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RobB

Simplest Standalone MSP430G2553 with USB-Serial?

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I've had some ebay FTDI chips before, there is a large market in chinese factories faking them, none have lasted more than 2 weeks in my possession before failing

=:-o

 

I guess I can't just chalk that up to you accidentally hitting them with a sledgehammer or something? :-(

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The FTDI is capable of jitter free operation at 3,000,000 / N bps. It can use fractional division for operation at more bit rates, but that causes some jitter, so I don't recommend it. It has no special knowledge of 'standard' bit rates like some other chips - it is a simple divider.

 

So the highest reliable bit rates for the FTDI chips are 1.5M, 1M, 750k, 600k, 500k, etc...

 

post-26480-0-69824400-1407407314_thumb.jpg

 

PL2303HXD can operate at 383385600 / ((4 ^ S) * D) bps, with S from 0 to 7 and D from 1 to 511, so it have finest resolution and highest max rate (12 Mbps) AFAIK than any bridge chip. Unfortunately, in bridge cables it is usually pared with low rate MAX323 chip and crippled to 2 Mbps or less. Of course that I completely dislike costumer support for PL2303HXD special baud rate.

 

For me 1 Mbps (or little more) offered by other chips is not enough.

 

I agree that Prolific have (or had) worst drivers, but I am using PL2303HXD on WinXP SP2 for years, on high rates, without problems.

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I personally prefer these FTDI cables for development, they are shipped with a 1x6 0.1" female header connector. You can use these even for breadboard setups. Because of the connector it's no problem to reuse the cable in other projects after development.

These are the ones I use too, specifically TTL-232R-3V3 which I have never had any issues with. Seems quite happy to take 5v input and other 5v devices are perfectly happy to run on the 3.3v output. Only thing to watch for with using it on a 3.3v system is that the VCC connector is USB voltage so 5v rather than a regulated 3.3v, easy enough to deal with (I have seen a 3rd variant of this type cable which does have a regulated 3.3v output but it isnt listed on there).

At full retail price they aren't always cheap but to me to have a quality cable which always works without fail is worth the

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Thanks for all of the very specific suggestions.  I guess I'm setting off on the same, sad road of disappointment with cheap alternatives.  I'll let you know how my ebay bridge works.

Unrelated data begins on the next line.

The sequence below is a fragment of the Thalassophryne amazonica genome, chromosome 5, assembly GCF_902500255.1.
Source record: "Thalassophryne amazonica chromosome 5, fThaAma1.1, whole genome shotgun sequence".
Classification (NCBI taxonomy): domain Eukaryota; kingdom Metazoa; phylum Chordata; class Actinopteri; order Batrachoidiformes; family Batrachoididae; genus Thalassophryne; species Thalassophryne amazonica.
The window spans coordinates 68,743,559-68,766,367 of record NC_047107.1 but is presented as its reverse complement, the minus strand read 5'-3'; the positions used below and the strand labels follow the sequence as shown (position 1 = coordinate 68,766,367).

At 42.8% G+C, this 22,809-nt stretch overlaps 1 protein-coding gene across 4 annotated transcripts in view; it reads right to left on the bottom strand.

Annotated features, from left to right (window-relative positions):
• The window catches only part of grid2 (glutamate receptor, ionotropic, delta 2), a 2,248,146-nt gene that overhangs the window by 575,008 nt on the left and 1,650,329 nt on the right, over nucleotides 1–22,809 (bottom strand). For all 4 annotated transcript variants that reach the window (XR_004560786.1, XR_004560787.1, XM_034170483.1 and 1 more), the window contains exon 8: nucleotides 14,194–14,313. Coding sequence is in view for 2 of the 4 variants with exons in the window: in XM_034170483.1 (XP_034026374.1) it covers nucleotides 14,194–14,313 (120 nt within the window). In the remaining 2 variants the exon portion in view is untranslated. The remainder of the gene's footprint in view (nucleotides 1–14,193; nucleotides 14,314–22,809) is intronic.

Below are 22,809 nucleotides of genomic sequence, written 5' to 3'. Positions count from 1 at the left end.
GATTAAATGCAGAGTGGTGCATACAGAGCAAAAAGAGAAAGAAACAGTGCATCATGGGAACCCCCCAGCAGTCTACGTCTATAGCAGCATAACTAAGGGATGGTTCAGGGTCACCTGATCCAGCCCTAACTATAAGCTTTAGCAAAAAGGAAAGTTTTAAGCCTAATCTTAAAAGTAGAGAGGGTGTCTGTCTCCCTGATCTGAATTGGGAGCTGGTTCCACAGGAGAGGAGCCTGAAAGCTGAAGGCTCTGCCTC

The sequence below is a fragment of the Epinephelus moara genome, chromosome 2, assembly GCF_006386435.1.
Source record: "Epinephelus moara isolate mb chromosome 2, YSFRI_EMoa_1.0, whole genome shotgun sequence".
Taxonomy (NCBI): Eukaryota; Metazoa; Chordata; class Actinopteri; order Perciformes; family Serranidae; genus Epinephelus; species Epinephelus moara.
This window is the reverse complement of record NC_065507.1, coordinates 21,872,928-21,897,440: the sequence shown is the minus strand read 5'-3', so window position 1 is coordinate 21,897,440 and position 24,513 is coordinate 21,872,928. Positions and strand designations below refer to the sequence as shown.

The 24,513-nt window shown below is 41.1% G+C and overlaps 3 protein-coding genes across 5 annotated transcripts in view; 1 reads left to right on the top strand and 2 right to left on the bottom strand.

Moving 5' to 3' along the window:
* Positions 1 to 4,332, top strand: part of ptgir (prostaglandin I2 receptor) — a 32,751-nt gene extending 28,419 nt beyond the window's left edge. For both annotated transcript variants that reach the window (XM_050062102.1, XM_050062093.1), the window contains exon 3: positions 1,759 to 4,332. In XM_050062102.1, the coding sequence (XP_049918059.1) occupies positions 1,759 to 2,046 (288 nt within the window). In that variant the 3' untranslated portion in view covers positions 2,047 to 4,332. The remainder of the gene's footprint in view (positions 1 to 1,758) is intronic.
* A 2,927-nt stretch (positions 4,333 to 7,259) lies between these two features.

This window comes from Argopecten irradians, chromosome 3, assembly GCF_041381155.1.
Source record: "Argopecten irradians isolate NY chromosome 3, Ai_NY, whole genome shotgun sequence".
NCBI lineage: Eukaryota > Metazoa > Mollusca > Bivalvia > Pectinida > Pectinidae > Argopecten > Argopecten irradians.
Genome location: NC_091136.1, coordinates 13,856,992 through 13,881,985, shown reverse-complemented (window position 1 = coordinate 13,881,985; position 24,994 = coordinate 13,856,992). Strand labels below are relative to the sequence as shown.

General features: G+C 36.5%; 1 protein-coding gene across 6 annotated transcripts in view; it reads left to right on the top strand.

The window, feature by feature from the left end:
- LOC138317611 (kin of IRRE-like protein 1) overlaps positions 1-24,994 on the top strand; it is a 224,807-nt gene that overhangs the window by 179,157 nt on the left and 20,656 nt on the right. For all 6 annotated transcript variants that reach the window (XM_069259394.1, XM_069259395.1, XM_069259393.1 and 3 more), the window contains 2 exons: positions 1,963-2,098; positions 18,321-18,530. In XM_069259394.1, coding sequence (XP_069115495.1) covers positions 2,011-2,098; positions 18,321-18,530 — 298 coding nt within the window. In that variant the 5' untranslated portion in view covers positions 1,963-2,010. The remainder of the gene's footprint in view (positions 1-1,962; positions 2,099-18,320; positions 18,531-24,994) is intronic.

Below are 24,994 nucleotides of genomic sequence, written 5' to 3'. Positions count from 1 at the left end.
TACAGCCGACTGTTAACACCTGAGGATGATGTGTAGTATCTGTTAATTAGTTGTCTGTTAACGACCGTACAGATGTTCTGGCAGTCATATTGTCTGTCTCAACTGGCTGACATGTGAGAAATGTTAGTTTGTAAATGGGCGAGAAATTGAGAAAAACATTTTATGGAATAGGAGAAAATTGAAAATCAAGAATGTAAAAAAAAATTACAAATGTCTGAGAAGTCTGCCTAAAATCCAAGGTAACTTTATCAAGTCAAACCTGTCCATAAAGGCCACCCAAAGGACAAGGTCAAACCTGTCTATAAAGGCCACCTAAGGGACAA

Has anyone tried a particular CH340 solution with good or bad results they want to share?  I think having these experiences all gathered in one place could be really helpful for those of us who are trying to navigate the options!

 

--Rob

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I have a few usb2serial cables based on the PL-2303X that is not supported anymore since windows 8 (you can actually install windows 7 drivers to make them work but it's a hassle). Never had a problem with these cables.

Seems like other chips than PL-2303HXA and PL-2303X should have working drivers.

 

I also tried high speed serial transfers with a stellaris launchpad once, I don't remember when it stopped being reliable but It could go up to a few Mbps (testing wasn't really scientific, the launchpad was just sending the ascii table over and over and I looked at some strange or out of place characters in the output).

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Just an update on my G2553-only logic analyzer that kicked this thread off: it managed to help me debug my I2C communications problem.  I was really in the dark as I had one uC as the master and another uC as the slave and no communication was happening.  So without the logic analyzer I didn't know where to start.  But with it I could see that the address was successfully being communicated by the master but there was no ACK from the slave.  So I focused in on the slave..... ARGH!  Forgot to enable interrupts!!!  How embarrassing...  But the logic analyzer did great!

 

Thanks for all of your help on getting it off the Launchpad and on to its own USB/UART bridge.  I'll keep you posted.

Rob

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I personally prefer these FTDI cables for development, they are shipped with a 1x6 0.1" female header connector. You can use these even for breadboard setups. Because of the connector it's no problem to reuse the cable in other projects after development.

 

+1

 

I spent about a week doing some tests with an 8051 and using that cable to upload firmware at 52,083 bps. The firmware verified correctly every time. For another project I've been working on for the last two months I've been using 500,000 and 1,000,000 bps without any problems.

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